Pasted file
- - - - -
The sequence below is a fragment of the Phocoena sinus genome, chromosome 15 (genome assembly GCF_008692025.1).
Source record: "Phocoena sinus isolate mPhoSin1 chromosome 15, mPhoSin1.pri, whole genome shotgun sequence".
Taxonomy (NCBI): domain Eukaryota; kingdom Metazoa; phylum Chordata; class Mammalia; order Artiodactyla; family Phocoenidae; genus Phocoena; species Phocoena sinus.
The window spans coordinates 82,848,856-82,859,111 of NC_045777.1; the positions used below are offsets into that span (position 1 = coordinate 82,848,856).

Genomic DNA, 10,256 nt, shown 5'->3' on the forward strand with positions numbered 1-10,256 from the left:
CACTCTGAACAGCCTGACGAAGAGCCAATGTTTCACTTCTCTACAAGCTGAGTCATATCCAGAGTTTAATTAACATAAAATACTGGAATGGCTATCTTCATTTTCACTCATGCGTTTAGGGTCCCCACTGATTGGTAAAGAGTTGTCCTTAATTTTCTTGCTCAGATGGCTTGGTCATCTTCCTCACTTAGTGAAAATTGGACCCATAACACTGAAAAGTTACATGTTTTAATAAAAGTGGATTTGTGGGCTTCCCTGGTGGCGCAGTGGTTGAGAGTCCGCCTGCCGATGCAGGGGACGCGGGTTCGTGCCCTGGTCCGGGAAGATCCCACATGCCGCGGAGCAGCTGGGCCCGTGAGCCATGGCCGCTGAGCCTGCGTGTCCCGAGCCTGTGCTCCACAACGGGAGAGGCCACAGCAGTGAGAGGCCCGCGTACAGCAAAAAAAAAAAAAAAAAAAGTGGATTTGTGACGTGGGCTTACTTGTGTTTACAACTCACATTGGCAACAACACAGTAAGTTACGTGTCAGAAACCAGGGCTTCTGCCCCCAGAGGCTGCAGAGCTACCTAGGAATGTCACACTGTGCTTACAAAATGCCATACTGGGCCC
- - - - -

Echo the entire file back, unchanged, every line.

The sequence below is a fragment of the Phocoena sinus genome, chromosome 15 (genome assembly GCF_008692025.1).
Source record: "Phocoena sinus isolate mPhoSin1 chromosome 15, mPhoSin1.pri, whole genome shotgun sequence".
Taxonomy (NCBI): domain Eukaryota; kingdom Metazoa; phylum Chordata; class Mammalia; order Artiodactyla; family Phocoenidae; genus Phocoena; species Phocoena sinus.
The window spans coordinates 82,848,856-82,859,111 of NC_045777.1; the positions used below are offsets into that span (position 1 = coordinate 82,848,856).

Genomic DNA, 10,256 nt, shown 5'->3' on the forward strand with positions numbered 1-10,256 from the left:
CACTCTGAACAGCCTGACGAAGAGCCAATGTTTCACTTCTCTACAAGCTGAGTCATATCCAGAGTTTAATTAACATAAAATACTGGAATGGCTATCTTCATTTTCACTCATGCGTTTAGGGTCCCCACTGATTGGTAAAGAGTTGTCCTTAATTTTCTTGCTCAGATGGCTTGGTCATCTTCCTCACTTAGTGAAAATTGGACCCATAACACTGAAAAGTTACATGTTTTAATAAAAGTGGATTTGTGGGCTTCCCTGGTGGCGCAGTGGTTGAGAGTCCGCCTGCCGATGCAGGGGACGCGGGTTCGTGCCCTGGTCCGGGAAGATCCCACATGCCGCGGAGCAGCTGGGCCCGTGAGCCATGGCCGCTGAGCCTGCGTGTCCCGAGCCTGTGCTCCACAACGGGAGAGGCCACAGCAGTGAGAGGCCCGCGTACAGCAAAAAAAAAAAAAAAAAAAGTGGATTTGTGACGTGGGCTTACTTGTGTTTACAACTCACATTGGCAACAACACAGTAAGTTACGTGTCAGAAACCAGGGCTTCTGCCCCCAGAGGCTGCAGAGCTACCTAGGAATGTCACACTGTGCTTACAAAATGCCATACTGGGCCC